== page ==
Journal List > J Korean Soc Radiol > v.63(2) > 1086882

Park, Lee, and Park: Ultrasonographic Findings of Papillary Thyroid Cancer with or without Hashimoto's Thyroiditis



This study was designed to compare the ultrasonographic features of papillary thyroid carcinoma with and without Hashimoto's thyroiditis.

Materials and Methods

This retrospective study included 190 patients with papillary thyroid carcinoma which was proven by neck surgery. The difference in the ultrasonographic findings between papillary thyroid carcinoma with Hashimoto's thyroiditis and papillary thyroid carcinoma without Hashimoto's thyroiditis were calculated statistically.


Hashimoto's thyroiditis was diagnosed in 61 of 190 patients following neck surgery. The incidence of coexisting papillary thyroid carcinoma with Hashimoto's thyroiditis was significantly higher in women (p=0.0026). In addition, the frequency of macrocalcification in patients with Hashimoto's thyroiditis was also significantly higher (p=0.0009). Conversely,other ultrasonographic findings including the shape, margin, echogenicity and calcifications, for patients with papillary thyroid carcinoma with Hashimoto's thyroiditis and papillary thyroid carcinoma without Hashimoto's thyroiditis, were not statistically significant. We also found that patients with Hashimoto's thyroiditis who showed no calcification on ultrasonography tended not to detect the papillary carcinoma at a higher frequency.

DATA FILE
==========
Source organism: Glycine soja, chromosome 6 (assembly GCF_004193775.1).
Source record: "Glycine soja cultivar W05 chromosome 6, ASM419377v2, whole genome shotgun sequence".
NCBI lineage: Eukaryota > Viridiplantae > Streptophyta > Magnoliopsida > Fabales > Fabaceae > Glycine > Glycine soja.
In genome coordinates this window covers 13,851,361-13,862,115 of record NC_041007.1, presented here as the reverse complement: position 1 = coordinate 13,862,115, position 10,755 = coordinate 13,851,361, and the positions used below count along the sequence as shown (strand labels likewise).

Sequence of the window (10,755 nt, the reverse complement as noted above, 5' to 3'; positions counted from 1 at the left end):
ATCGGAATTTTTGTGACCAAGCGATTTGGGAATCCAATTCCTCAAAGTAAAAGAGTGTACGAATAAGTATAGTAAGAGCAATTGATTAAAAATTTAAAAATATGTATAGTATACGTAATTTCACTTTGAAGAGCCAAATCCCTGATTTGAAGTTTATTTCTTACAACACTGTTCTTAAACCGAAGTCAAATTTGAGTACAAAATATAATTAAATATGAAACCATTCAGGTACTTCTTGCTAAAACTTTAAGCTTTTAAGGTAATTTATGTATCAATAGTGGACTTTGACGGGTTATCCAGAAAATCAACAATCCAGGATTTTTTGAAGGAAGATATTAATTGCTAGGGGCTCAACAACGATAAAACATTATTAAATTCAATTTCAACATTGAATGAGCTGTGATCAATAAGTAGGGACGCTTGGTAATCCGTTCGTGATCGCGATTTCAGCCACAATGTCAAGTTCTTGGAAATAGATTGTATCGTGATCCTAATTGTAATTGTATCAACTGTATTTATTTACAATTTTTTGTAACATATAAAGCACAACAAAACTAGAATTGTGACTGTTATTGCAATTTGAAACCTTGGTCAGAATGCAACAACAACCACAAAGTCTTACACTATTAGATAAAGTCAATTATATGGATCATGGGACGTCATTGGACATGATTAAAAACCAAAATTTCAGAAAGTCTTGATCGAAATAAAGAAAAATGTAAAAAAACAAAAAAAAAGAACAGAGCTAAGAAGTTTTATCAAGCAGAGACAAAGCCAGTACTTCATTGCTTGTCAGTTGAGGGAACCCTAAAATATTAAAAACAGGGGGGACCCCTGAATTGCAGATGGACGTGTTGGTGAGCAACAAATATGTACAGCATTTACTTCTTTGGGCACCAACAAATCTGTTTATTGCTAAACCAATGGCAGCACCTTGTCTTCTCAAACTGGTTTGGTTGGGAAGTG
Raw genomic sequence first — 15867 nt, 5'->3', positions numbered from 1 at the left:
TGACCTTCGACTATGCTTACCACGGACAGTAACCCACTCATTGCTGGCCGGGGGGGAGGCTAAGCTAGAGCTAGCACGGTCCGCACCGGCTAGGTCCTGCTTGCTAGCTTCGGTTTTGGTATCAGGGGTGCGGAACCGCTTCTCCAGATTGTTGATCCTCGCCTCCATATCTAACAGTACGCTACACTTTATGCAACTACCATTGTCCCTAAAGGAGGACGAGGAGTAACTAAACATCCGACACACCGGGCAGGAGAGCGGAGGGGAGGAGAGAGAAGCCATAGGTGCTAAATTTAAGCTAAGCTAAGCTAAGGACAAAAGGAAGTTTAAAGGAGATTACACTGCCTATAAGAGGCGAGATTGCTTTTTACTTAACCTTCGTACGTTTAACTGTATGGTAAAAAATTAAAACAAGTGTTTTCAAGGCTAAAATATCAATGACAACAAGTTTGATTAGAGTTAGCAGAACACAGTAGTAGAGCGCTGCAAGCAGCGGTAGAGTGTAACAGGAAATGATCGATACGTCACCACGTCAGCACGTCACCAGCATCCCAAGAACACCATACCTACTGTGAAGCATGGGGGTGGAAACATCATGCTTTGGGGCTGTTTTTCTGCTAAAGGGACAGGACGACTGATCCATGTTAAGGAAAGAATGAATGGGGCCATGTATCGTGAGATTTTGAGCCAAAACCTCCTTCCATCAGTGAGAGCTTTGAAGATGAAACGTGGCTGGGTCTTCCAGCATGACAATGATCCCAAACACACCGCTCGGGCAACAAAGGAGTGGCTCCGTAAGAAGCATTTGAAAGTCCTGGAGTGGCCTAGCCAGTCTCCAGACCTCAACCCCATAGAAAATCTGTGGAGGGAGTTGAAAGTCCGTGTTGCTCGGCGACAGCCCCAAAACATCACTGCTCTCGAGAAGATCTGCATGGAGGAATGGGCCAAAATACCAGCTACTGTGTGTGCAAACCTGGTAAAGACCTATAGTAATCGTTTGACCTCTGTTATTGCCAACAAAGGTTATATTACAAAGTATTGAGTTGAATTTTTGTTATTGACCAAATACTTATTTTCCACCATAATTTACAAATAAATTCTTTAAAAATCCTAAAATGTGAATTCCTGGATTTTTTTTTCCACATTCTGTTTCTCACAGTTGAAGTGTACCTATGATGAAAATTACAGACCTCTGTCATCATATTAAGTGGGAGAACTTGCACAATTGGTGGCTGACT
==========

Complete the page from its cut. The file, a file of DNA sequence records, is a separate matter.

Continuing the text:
On ultrasonography, macrocalcifications occurred more frequently in patients with Hashimoto's thyroiditis than those without Hashimoto's thyroiditis. Malignant thyroid nodules without calcifications in patients with Hashimoto's thyroiditis more often could not be detected. Therefore, it is important carefully examine patients with Hashimoto's thyroiditis.

Figures and Tables

Fig. 1

A photomicrograph of Hashimoto's thyroiditis shows lymphocytes infiltration with germinal center formation (H & E, ×40).

Fig. 2

US images of papillary thyroid carcinoma with Hashimoto's thyroiditis in a 55-year-old women.

A. Transverse US image shows ill defined multiple hypoechoic micronodules in thyroid gland.
B. A irregular shaped, and marked hypoechoic nodule with a macrocalcification (arrow).
Fig. 3

Longitudinal US image of papillary thyroid carcinoma without Hashimoto's thyroiditis in a 41-year-old women shows a speculated, irregular shaped, and marked hypoechoic nodule with microcalcifications (arrows).

Table 1

Comparisons of Characteristics of Papillary Thyroid Carcinoma Patients with or without Hashimoto's Thyroiditis


Note.─ NS= no significance

HT= Hashimoto's thyroiditis

Table 2

Analysis of US Features of Papillary Thyroid Carcinoma Patients with or without Hashimoto's Thyroidisits



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